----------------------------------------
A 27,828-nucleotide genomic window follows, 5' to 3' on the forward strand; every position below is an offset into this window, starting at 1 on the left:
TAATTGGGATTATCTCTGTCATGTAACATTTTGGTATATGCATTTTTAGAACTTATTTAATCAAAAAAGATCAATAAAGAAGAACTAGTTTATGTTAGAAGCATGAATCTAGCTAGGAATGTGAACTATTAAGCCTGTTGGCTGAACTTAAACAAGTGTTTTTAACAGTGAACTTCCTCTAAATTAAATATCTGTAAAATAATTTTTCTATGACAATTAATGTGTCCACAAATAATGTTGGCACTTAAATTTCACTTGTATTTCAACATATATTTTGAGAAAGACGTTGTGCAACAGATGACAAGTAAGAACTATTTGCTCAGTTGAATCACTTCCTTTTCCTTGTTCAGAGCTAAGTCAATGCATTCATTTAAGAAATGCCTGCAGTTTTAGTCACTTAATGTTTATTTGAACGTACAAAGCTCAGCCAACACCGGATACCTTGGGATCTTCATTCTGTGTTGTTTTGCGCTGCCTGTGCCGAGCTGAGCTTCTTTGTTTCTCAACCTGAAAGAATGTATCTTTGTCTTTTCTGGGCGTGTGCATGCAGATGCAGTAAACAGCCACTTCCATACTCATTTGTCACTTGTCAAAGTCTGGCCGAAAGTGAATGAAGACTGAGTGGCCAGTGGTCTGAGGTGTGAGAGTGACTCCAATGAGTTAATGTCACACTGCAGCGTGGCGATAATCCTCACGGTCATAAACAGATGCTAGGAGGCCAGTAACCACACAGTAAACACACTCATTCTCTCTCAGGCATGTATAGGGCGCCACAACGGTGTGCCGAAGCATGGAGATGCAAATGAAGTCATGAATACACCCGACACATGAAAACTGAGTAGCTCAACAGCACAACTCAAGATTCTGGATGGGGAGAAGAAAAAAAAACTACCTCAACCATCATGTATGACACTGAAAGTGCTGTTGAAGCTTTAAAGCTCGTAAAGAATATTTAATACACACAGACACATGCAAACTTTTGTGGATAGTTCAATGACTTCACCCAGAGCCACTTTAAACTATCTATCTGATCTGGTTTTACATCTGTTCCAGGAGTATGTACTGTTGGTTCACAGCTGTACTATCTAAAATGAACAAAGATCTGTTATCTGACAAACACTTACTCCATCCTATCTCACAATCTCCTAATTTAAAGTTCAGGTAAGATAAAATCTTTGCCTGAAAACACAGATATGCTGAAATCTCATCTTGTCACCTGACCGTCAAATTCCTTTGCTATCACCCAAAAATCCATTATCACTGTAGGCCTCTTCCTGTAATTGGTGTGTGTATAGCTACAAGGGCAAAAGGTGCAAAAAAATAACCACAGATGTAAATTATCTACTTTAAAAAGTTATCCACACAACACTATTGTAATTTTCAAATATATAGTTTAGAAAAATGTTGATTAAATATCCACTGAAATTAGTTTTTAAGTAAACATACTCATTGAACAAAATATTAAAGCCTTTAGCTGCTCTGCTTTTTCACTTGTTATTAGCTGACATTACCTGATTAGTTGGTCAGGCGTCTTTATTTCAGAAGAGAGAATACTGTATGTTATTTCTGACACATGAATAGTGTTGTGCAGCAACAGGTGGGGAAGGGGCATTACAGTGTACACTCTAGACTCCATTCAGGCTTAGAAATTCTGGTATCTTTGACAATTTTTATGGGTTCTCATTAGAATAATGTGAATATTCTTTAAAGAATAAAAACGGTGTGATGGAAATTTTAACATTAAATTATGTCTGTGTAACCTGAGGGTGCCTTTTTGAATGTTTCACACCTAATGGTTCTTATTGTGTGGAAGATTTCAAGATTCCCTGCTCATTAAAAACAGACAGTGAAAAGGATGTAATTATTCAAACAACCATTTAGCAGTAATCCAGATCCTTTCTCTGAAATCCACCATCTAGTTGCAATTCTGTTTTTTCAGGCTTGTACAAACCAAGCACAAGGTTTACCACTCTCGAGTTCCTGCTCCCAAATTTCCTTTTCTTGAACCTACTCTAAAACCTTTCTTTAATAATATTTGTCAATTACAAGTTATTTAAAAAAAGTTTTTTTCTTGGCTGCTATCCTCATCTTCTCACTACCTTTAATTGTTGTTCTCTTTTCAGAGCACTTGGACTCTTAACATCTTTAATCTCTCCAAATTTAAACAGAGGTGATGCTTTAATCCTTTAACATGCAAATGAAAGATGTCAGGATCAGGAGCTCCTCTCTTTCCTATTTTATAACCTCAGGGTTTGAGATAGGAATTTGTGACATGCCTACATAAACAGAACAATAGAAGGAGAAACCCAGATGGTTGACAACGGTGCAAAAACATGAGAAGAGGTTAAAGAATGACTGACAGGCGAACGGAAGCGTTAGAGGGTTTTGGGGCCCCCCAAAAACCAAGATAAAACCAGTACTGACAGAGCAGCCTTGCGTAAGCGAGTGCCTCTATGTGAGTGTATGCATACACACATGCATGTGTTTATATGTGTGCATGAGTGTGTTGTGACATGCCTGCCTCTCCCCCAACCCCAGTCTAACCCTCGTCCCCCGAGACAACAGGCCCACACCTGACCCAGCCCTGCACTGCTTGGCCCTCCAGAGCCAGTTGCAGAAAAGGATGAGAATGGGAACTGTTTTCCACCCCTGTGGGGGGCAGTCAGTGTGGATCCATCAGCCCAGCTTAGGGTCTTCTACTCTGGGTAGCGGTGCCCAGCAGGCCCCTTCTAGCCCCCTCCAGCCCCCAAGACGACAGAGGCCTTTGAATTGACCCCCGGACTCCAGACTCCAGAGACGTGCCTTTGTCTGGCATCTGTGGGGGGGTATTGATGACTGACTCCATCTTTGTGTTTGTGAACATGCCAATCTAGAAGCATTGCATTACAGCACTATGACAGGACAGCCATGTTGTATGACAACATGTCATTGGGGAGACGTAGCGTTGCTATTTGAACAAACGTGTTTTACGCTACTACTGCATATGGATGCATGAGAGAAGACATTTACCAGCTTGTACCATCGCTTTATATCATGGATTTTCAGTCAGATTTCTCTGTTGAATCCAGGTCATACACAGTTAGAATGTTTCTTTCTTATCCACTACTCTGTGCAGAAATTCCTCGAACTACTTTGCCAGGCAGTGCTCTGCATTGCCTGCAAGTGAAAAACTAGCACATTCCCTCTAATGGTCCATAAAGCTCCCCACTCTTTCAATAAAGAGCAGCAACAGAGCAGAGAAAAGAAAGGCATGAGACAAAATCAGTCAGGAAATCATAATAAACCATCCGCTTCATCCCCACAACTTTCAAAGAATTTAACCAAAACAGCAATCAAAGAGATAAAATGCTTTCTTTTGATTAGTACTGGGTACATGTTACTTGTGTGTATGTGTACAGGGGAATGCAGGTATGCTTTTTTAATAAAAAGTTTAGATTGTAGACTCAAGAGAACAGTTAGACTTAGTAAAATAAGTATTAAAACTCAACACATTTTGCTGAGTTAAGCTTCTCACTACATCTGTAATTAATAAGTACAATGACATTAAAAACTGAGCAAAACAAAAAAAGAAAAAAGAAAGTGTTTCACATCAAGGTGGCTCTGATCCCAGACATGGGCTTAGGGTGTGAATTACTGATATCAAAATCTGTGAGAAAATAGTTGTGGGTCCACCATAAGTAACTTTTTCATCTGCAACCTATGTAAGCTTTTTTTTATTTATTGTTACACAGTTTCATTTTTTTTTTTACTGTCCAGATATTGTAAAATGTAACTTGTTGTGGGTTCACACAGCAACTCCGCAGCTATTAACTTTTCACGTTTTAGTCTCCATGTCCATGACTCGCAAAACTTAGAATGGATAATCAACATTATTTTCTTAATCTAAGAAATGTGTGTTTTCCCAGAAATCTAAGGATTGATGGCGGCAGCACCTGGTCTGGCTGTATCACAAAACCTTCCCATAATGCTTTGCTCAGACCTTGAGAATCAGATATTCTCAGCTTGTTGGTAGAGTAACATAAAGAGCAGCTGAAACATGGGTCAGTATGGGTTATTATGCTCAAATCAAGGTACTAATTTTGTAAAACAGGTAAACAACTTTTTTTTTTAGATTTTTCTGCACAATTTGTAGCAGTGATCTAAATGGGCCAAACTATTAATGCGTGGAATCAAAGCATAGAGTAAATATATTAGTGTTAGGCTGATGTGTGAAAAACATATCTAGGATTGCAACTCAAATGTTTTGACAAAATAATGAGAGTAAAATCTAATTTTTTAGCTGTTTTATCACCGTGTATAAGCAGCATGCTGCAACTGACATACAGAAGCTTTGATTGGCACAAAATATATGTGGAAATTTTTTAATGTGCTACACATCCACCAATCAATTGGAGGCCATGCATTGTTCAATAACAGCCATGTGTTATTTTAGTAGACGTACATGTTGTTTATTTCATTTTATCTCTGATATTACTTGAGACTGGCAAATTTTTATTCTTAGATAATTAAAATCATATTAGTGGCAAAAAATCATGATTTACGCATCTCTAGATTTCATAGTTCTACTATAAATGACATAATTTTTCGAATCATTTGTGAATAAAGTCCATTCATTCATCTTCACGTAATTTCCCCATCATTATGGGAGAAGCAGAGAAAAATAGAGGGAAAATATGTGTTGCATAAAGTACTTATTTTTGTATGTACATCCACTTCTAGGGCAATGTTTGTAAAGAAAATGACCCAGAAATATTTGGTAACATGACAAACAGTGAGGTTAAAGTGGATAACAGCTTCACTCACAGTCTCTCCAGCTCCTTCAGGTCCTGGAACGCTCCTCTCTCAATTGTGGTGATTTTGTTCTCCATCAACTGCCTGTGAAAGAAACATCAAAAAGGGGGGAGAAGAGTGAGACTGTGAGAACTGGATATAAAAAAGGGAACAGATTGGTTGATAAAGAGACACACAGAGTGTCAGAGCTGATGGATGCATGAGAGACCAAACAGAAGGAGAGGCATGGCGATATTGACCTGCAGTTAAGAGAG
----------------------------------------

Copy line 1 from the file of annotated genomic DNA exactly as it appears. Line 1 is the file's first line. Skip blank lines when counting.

A 27,828-nucleotide genomic window follows, 5' to 3' on the forward strand; every position below is an offset into this window, starting at 1 on the left: